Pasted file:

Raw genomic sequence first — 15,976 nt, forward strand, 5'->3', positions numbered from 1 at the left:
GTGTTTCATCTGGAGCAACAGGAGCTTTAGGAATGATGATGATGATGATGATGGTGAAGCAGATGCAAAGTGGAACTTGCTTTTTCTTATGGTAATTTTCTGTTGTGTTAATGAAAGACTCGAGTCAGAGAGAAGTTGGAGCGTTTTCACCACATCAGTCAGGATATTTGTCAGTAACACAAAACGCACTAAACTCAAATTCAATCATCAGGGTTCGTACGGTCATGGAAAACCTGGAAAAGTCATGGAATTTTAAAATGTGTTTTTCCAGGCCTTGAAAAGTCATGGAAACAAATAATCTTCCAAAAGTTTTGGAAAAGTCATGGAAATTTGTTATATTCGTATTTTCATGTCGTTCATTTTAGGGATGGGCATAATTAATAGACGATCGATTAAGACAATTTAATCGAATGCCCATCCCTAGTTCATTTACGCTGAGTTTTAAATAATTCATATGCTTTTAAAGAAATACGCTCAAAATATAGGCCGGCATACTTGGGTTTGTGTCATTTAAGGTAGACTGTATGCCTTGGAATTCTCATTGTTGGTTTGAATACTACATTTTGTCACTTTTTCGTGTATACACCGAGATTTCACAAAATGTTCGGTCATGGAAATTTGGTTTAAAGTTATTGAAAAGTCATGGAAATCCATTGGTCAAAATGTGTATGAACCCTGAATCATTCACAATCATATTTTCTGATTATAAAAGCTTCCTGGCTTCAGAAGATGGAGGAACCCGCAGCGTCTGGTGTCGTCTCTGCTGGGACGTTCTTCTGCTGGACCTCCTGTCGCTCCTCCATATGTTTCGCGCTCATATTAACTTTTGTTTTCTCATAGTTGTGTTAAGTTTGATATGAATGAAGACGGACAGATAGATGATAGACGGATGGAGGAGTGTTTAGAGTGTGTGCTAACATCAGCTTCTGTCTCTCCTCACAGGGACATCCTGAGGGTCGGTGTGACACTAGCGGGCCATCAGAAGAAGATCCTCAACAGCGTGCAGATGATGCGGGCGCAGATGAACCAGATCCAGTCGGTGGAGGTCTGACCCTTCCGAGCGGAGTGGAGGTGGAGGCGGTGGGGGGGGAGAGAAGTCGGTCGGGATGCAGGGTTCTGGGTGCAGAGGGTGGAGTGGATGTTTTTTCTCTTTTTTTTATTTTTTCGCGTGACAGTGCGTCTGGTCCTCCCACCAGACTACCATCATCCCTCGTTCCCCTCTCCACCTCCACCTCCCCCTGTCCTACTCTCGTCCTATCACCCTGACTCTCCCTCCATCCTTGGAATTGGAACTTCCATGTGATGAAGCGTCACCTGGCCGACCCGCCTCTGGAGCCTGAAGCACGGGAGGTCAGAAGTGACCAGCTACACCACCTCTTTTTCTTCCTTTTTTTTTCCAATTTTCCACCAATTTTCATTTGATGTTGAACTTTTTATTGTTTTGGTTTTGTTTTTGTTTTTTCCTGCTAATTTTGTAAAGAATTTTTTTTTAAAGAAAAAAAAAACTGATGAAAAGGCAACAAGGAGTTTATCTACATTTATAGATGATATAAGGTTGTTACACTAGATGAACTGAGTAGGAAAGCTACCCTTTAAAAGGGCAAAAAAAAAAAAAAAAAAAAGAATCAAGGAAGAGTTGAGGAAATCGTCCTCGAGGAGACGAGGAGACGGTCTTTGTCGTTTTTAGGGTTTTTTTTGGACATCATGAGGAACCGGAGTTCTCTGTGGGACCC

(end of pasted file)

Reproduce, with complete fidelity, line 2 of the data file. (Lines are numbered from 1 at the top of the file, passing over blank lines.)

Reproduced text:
GTGTTTCATCTGGAGCAACAGGAGCTTTAGGAATGATGATGATGATGATGATGGTGAAGCAGATGCAAAGTGGAACTTGCTTTTTCTTATGGTAATTTTCTGTTGTGTTAATGAAAGACTCGAGTCAGAGAGAAGTTGGAGCGTTTTCACCACATCAGTCAGGATATTTGTCAGTAACACAAAACGCACTAAACTCAAATTCAATCATCAGGGTTCGTACGGTCATGGAAAACCTGGAAAAGTCATGGAATTTTAAAATGTGTTTTTCCAGGCCTTGAAAAGTCATGGAAACAAATAATCTTCCAAAAGTTTTGGAAAAGTCATGGAAATTTGTTATATTCGTATTTTCATGTCGTTCATTTTAGGGATGGGCATAATTAATAGACGATCGATTAAGACAATTTAATCGAATGCCCATCCCTAGTTCATTTACGCTGAGTTTTAAATAATTCATATGCTTTTAAAGAAATACGCTCAAAATATAGGCCGGCATACTTGGGTTTGTGTCATTTAAGGTAGACTGTATGCCTTGGAATTCTCATTGTTGGTTTGAATACTACATTTTGTCACTTTTTCGTGTATACACCGAGATTTCACAAAATGTTCGGTCATGGAAATTTGGTTTAAAGTTATTGAAAAGTCATGGAAATCCATTGGTCAAAATGTGTATGAACCCTGAATCATTCACAATCATATTTTCTGATTATAAAAGCTTCCTGGCTTCAGAAGATGGAGGAACCCGCAGCGTCTGGTGTCGTCTCTGCTGGGACGTTCTTCTGCTGGACCTCCTGTCGCTCCTCCATATGTTTCGCGCTCATATTAACTTTTGTTTTCTCATAGTTGTGTTAAGTTTGATATGAATGAAGACGGACAGATAGATGATAGACGGATGGAGGAGTGTTTAGAGTGTGTGCTAACATCAGCTTCTGTCTCTCCTCACAGGGACATCCTGAGGGTCGGTGTGACACTAGCGGGCCATCAGAAGAAGATCCTCAACAGCGTGCAGATGATGCGGGCGCAGATGAACCAGATCCAGTCGGTGGAGGTCTGACCCTTCCGAGCGGAGTGGAGGTGGAGGCGGTGGGGGGGGAGAGAAGTCGGTCGGGATGCAGGGTTCTGGGTGCAGAGGGTGGAGTGGATGTTTTTTCTCTTTTTTTTATTTTTTCGCGTGACAGTGCGTCTGGTCCTCCCACCAGACTACCATCATCCCTCGTTCCCCTCTCCACCTCCACCTCCCCCTGTCCTACTCTCGTCCTATCACCCTGACTCTCCCTCCATCCTTGGAATTGGAACTTCCATGTGATGAAGCGTCACCTGGCCGACCCGCCTCTGGAGCCTGAAGCACGGGAGGTCAGAAGTGACCAGCTACACCACCTCTTTTTCTTCCTTTTTTTTTCCAATTTTCCACCAATTTTCATTTGATGTTGAACTTTTTATTGTTTTGGTTTTGTTTTTGTTTTTTCCTGCTAATTTTGTAAAGAATTTTTTTTTAAAGAAAAAAAAAACTGATGAAAAGGCAACAAGGAGTTTATCTACATTTATAGATGATATAAGGTTGTTACACTAGATGAACTGAGTAGGAAAGCTACCCTTTAAAAGGGCAAAAAAAAAAAAAAAAAAAAGAATCAAGGAAGAGTTGAGGAAATCGTCCTCGAGGAGACGAGGAGACGGTCTTTGTCGTTTTTAGGGTTTTTTTTGGACATCATGAGGAACCGGAGTTCTCTGTGGGACCC